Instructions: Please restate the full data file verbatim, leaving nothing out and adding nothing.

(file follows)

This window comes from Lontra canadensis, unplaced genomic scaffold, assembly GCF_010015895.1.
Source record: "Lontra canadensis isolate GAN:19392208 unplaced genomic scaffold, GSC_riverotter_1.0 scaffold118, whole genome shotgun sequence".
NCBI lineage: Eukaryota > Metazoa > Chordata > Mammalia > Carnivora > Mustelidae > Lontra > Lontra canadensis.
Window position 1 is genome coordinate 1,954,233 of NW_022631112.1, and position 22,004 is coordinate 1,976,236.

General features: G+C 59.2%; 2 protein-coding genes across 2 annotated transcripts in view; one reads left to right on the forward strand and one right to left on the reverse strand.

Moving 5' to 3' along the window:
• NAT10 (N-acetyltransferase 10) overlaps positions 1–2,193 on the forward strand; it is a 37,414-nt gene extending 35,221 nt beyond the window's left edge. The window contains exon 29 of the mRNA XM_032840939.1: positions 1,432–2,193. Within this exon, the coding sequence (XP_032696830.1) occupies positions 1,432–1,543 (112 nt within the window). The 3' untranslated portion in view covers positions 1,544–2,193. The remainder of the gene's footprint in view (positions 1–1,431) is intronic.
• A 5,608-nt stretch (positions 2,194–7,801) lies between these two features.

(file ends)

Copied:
This window comes from Lontra canadensis, unplaced genomic scaffold, assembly GCF_010015895.1.
Source record: "Lontra canadensis isolate GAN:19392208 unplaced genomic scaffold, GSC_riverotter_1.0 scaffold118, whole genome shotgun sequence".
NCBI lineage: Eukaryota > Metazoa > Chordata > Mammalia > Carnivora > Mustelidae > Lontra > Lontra canadensis.
Window position 1 is genome coordinate 1,954,233 of NW_022631112.1, and position 22,004 is coordinate 1,976,236.

General features: G+C 59.2%; 2 protein-coding genes across 2 annotated transcripts in view; one reads left to right on the forward strand and one right to left on the reverse strand.

Moving 5' to 3' along the window:
• NAT10 (N-acetyltransferase 10) overlaps positions 1–2,193 on the forward strand; it is a 37,414-nt gene extending 35,221 nt beyond the window's left edge. The window contains exon 29 of the mRNA XM_032840939.1: positions 1,432–2,193. Within this exon, the coding sequence (XP_032696830.1) occupies positions 1,432–1,543 (112 nt within the window). The 3' untranslated portion in view covers positions 1,544–2,193. The remainder of the gene's footprint in view (positions 1–1,431) is intronic.
• A 5,608-nt stretch (positions 2,194–7,801) lies between these two features.